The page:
British retailers feel the heat from rising energy costs
Rising energy prices and the state of the economy are the biggest worries facing British retailers in 2010, according to research released by the Carbon Trust to launch its new Best Advice campaign.
56% of retailers surveyed said they are worried about the unstable economy and almost half (49%) said they are worried about energy price hikes. Far fewer retailers are worried about a possible change in government (11.1%) or complying with environmental legislation (8.3%).
Over a third (38%) of retailers surveyed said that one of their top three New Year’s resolutions is to reduce the amount of energy their business uses. Despite this, a quarter (25%) admitted that no one within their organisation was responsible for managing their energy consumption and controlling costs.
The extent of retailers’ worries over energy prices was revealed as the Carbon Trust kicked off its Best Advice campaign - a drive to persuade British companies to stop wasting over £3bn of energy every year. The campaign was launched by Ian Cheshire, Group CEO of Kingfisher, the parent company of B&Q. He urged manufacturers to take a free Carbon Survey from the Carbon Trust, which he called “the best free advice any business will get this year”.
The Carbon Survey, available free of charge to all businesses that spend between £50,000 and £3million on energy each year, provides the services of an energy expert on site and a tailored energy-saving action plan. It typically identifies possible savings on energy costs of between 20% and 30%. Businesses that have already taken advantage of the service and cut their energy bills as a result include organic food supplier Abel & Cole, Hartlepool shopping centre Middleton Grange and the Buttermarket Shopping Centre in Ipswich.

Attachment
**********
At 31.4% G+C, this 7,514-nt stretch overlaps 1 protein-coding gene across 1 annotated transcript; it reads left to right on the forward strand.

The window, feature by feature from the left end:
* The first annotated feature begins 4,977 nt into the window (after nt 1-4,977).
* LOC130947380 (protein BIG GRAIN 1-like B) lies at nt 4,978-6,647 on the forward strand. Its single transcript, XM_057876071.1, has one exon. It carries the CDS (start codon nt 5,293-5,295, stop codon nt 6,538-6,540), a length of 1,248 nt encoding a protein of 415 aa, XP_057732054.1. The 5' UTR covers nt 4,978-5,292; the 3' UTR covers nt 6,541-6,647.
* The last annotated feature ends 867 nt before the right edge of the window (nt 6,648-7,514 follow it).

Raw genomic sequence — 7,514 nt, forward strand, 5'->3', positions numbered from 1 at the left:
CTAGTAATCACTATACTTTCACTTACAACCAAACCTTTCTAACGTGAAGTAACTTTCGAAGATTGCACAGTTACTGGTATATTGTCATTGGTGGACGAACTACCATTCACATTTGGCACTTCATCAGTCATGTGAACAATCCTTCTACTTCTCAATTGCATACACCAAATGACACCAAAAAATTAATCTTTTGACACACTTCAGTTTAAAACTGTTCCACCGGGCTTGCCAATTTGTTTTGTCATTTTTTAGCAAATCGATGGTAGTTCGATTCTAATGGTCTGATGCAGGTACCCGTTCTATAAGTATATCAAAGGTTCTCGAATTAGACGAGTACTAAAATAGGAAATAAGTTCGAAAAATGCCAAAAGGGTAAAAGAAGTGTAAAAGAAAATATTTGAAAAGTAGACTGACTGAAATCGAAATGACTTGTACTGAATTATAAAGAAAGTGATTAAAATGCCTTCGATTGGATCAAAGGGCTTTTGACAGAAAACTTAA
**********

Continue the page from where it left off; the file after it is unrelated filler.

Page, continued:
Ian Cheshire, Group CEO, Kingfisher, said: “It is simply good business sense to be smarter about the way we use energy. It cuts costs, makes us more efficient and improves our reputation with customers. I would encourage any business that has yet to embark on the energy efficiency journey to pick up the phone and book in a Carbon Trust survey. It is likely to be the best piece of free advice a business will get this year.”
B&Q has significantly cut its energy costs and made a carbon saving of 10,000 tonnes of CO2 by working with the Carbon Trust since 2008. The company has engaged staff to save energy and improved heating and lighting, as well as through improvements to buildings.
The Carbon Trust’s Best Advice research also asked retailers who had given them the best piece of business advice they ever received and which famous business person they would turn to for advice given the chance.
Only 17% of respondents said their bank manager or accountant had given them the best business advice. Far more said it had been a good friend (36%), a colleague (29%) or their boss (32%).
Virgin tycoon, Richard Branson, was the most popular choice of business mentor with almost one third (28%) of retailers wanting to turn to him for advice. The Dragons’ Den dragons were the second most in-demand (23%) with Alan Sugar in third place (18%). X Factor mogul, Simon Cowell, was picked by 6% of respondents, ahead of Philip Green of Arcadia who only received 3% of the vote.
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